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Differences between CPSC Guidelines & ASTM Standard Specifications, Part I

By Scott Burton, CPSI, SAFE and Dr. Art Mittelstaedt






Many of the technical requirements stated in CPSC Guidelines are already synonymous with those found in ASTM F1487-07ae1, the "Standard Consumer Safety Performance Specification for Playground Equipment for Public Use." There are many requirements in the ASTM Standard that are not found in the CPSC Guidelines.
Photo Courtesy of Pam Blough, ASLA


In 1981, the Consumer Products Safety Commission (CPSC) published voluntary, non-mandated, safety guidelines for public use playgrounds. These guidelines were issued as a two-volume set of documents. It was revised in 1991 as a single document (#325), and again revised in 1994 and 1997. The changes in the revisions have reflected new injury data and changes in products sold in the marketplace. It is currently being revised again.

CPSC offers many publications that are available free, while the American Society for Testing and Materials (ASTM) Standards have to be purchased. CPSC clearly offers an easier method of distribution of playground safety information in this manner.






CPSC requirement not addressed by ASTM: Bare or painted metal platforms, whirls, or slide beds are out of the direct sun (gets hot, causes burns). There are "hundreds" of incidents where this has resulted in severe burns and costly litigation. In fact, it resulted in one manufacturer and CPSC issuing an alert with corrective measures.


It has been questioned by some whether CPSC should include any technical requirements at all and, if so, should not conflict with those technical requirements stated in the new ASTM #F1487-07ae1 Standard. If CPSC does retain any technical requirements that conflict with those stated in ASTM, then CPSC should provide rationale and injury data for those technical requirements. Since the inception of their guidelines, CPSC has reached their conclusions based upon the NEISS injury data, studies and tests performed on equipment and surfacing, and in consideration of any "unreasonable risks of serious injury or death" (as found in recall notices).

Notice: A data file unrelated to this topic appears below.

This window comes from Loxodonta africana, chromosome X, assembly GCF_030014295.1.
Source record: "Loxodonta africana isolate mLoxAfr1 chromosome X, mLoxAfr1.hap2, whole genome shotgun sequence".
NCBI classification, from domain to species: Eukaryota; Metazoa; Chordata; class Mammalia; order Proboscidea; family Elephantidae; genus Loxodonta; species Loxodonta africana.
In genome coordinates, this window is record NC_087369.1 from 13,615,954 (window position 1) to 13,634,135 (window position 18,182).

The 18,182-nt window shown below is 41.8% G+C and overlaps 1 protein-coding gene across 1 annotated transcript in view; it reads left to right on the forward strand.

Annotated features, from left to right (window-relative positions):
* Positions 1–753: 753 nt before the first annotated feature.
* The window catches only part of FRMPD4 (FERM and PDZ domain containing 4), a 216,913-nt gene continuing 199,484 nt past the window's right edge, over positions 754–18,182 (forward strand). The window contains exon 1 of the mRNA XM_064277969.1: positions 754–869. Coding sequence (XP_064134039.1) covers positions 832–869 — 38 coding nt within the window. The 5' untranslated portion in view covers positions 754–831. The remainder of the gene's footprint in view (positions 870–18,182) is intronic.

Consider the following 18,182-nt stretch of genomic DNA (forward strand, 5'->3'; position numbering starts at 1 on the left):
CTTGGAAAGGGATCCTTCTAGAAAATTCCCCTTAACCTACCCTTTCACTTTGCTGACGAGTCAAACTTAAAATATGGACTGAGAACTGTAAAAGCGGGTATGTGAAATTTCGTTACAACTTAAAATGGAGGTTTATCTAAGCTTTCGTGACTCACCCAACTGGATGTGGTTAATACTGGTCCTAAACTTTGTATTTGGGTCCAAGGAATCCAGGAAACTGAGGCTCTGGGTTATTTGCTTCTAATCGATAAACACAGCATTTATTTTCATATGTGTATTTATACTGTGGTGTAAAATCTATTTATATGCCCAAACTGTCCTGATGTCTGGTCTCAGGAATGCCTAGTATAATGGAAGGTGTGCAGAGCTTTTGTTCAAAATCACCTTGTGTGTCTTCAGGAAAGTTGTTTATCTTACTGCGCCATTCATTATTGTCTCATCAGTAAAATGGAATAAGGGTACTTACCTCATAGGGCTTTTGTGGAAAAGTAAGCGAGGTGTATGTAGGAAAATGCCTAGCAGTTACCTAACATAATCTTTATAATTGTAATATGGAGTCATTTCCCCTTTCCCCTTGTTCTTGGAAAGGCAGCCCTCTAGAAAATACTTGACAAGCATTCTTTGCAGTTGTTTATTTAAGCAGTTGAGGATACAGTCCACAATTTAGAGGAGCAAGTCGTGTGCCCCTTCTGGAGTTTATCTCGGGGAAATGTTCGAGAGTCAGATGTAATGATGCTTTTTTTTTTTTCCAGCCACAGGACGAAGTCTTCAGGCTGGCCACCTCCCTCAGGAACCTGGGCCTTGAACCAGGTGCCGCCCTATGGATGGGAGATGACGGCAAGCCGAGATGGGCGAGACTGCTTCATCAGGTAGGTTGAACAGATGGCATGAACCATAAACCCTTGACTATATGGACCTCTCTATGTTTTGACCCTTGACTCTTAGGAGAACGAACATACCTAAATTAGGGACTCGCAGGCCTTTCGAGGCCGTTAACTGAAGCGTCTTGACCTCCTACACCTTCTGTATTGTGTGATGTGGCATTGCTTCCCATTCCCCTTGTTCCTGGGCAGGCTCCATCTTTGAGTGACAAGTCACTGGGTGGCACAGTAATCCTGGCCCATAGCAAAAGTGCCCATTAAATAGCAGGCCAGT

The CPSC Guidelines #325 have been specifically adopted into law in some form or its entirety in at least 17 states. The ASTM Standard #F1487 has been adopted into law in some form or its entirety in seven states. Clearly, at least 10 states have recognized the CPSC Guidelines as the primary standard of care that prevails over the ASTM Standard Specification.






The ASTM playground standards have been considered a "manufacturing standard" by some, while the CPSC Guidelines have been considered a "consumer guideline" by others. Most manufacturers attempt, or do comply with both of them, while others do not. However, since they are guidelines, you should ask for written verification when specifying playground equipment.
Photo courtesy of Playground Advisory


Both the ASTM standards and CPSC guidelines should be taken literally, because these are the "standards of care" for the playground industry in the U.S. The largest single member category of ASTM subcommittee F15.29 members are manufacturers, and are on most of the ASTM subcommittees. The ASTM playground standards have been considered a "manufacturing standard" by some, while the CPSC Guidelines have been considered a "consumer guideline" by others. Most manufacturers attempt, or do comply with both of them, while others do not. They are both used and considered by the majority of those in this playground arena for the various phases of playgrounds safety, such as design, planning, layout, installation, supervision, maintenance, inspection, audits and, of course, by attorneys in litigation. The primary focus of the CPSC guidelines is to protect consumers, which are the children.